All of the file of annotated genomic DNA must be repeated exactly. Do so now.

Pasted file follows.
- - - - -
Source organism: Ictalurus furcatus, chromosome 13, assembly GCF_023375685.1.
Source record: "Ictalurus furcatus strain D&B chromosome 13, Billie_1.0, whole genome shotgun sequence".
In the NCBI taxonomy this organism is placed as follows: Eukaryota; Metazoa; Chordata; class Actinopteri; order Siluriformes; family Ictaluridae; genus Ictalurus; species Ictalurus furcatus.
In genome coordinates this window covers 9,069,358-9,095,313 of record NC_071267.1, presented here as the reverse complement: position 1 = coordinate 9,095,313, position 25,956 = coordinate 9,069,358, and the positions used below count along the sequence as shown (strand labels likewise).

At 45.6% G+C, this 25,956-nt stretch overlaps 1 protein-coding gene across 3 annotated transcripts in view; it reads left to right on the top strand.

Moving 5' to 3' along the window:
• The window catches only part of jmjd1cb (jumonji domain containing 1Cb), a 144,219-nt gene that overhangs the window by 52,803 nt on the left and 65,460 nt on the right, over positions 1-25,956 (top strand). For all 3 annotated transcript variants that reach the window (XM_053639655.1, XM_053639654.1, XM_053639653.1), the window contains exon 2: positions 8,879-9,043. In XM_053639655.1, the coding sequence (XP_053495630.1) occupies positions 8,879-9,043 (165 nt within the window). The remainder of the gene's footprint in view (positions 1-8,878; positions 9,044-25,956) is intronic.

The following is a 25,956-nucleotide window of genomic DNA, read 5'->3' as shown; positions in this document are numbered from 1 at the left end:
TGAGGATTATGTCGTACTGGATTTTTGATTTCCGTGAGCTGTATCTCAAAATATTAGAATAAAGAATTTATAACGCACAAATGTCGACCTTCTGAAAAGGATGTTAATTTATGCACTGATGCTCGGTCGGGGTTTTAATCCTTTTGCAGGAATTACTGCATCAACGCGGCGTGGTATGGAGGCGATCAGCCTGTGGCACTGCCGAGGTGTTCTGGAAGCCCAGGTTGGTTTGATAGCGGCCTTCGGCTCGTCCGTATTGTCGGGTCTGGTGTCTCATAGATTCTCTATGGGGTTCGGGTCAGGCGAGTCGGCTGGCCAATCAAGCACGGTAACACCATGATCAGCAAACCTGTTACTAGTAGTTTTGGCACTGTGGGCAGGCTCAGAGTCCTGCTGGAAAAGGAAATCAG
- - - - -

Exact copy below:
Source organism: Ictalurus furcatus, chromosome 13, assembly GCF_023375685.1.
Source record: "Ictalurus furcatus strain D&B chromosome 13, Billie_1.0, whole genome shotgun sequence".
In the NCBI taxonomy this organism is placed as follows: Eukaryota; Metazoa; Chordata; class Actinopteri; order Siluriformes; family Ictaluridae; genus Ictalurus; species Ictalurus furcatus.
In genome coordinates this window covers 9,069,358-9,095,313 of record NC_071267.1, presented here as the reverse complement: position 1 = coordinate 9,095,313, position 25,956 = coordinate 9,069,358, and the positions used below count along the sequence as shown (strand labels likewise).

At 45.6% G+C, this 25,956-nt stretch overlaps 1 protein-coding gene across 3 annotated transcripts in view; it reads left to right on the top strand.

Moving 5' to 3' along the window:
• The window catches only part of jmjd1cb (jumonji domain containing 1Cb), a 144,219-nt gene that overhangs the window by 52,803 nt on the left and 65,460 nt on the right, over positions 1-25,956 (top strand). For all 3 annotated transcript variants that reach the window (XM_053639655.1, XM_053639654.1, XM_053639653.1), the window contains exon 2: positions 8,879-9,043. In XM_053639655.1, the coding sequence (XP_053495630.1) occupies positions 8,879-9,043 (165 nt within the window). The remainder of the gene's footprint in view (positions 1-8,878; positions 9,044-25,956) is intronic.

The following is a 25,956-nucleotide window of genomic DNA, read 5'->3' as shown; positions in this document are numbered from 1 at the left end:
TGAGGATTATGTCGTACTGGATTTTTGATTTCCGTGAGCTGTATCTCAAAATATTAGAATAAAGAATTTATAACGCACAAATGTCGACCTTCTGAAAAGGATGTTAATTTATGCACTGATGCTCGGTCGGGGTTTTAATCCTTTTGCAGGAATTACTGCATCAACGCGGCGTGGTATGGAGGCGATCAGCCTGTGGCACTGCCGAGGTGTTCTGGAAGCCCAGGTTGGTTTGATAGCGGCCTTCGGCTCGTCCGTATTGTCGGGTCTGGTGTCTCATAGATTCTCTATGGGGTTCGGGTCAGGCGAGTCGGCTGGCCAATCAAGCACGGTAACACCATGATCAGCAAACCTGTTACTAGTAGTTTTGGCACTGTGGGCAGGCTCAGAGTCCTGCTGGAAAAGGAAATCAG